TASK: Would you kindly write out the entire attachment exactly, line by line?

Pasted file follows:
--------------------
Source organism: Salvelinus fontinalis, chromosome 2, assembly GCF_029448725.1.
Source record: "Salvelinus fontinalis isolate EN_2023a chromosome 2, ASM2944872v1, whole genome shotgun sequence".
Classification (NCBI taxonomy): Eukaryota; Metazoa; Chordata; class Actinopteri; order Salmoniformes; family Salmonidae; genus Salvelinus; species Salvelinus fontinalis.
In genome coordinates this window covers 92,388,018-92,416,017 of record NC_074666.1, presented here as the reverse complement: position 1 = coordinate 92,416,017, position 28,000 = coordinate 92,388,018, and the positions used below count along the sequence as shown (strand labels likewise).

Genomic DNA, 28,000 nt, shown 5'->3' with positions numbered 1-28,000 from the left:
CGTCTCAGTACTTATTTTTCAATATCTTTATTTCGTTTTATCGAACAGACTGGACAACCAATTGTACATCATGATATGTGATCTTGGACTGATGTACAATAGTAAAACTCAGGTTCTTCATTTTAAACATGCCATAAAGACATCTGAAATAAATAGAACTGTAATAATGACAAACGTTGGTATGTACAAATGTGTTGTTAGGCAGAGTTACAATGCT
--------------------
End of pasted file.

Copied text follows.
Source organism: Salvelinus fontinalis, chromosome 2, assembly GCF_029448725.1.
Source record: "Salvelinus fontinalis isolate EN_2023a chromosome 2, ASM2944872v1, whole genome shotgun sequence".
Classification (NCBI taxonomy): Eukaryota; Metazoa; Chordata; class Actinopteri; order Salmoniformes; family Salmonidae; genus Salvelinus; species Salvelinus fontinalis.
In genome coordinates this window covers 92,388,018-92,416,017 of record NC_074666.1, presented here as the reverse complement: position 1 = coordinate 92,416,017, position 28,000 = coordinate 92,388,018, and the positions used below count along the sequence as shown (strand labels likewise).

Genomic DNA, 28,000 nt, shown 5'->3' with positions numbered 1-28,000 from the left:
CGTCTCAGTACTTATTTTTCAATATCTTTATTTCGTTTTATCGAACAGACTGGACAACCAATTGTACATCATGATATGTGATCTTGGACTGATGTACAATAGTAAAACTCAGGTTCTTCATTTTAAACATGCCATAAAGACATCTGAAATAAATAGAACTGTAATAATGACAAACGTTGGTATGTACAAATGTGTTGTTAGGCAGAGTTACAATGCT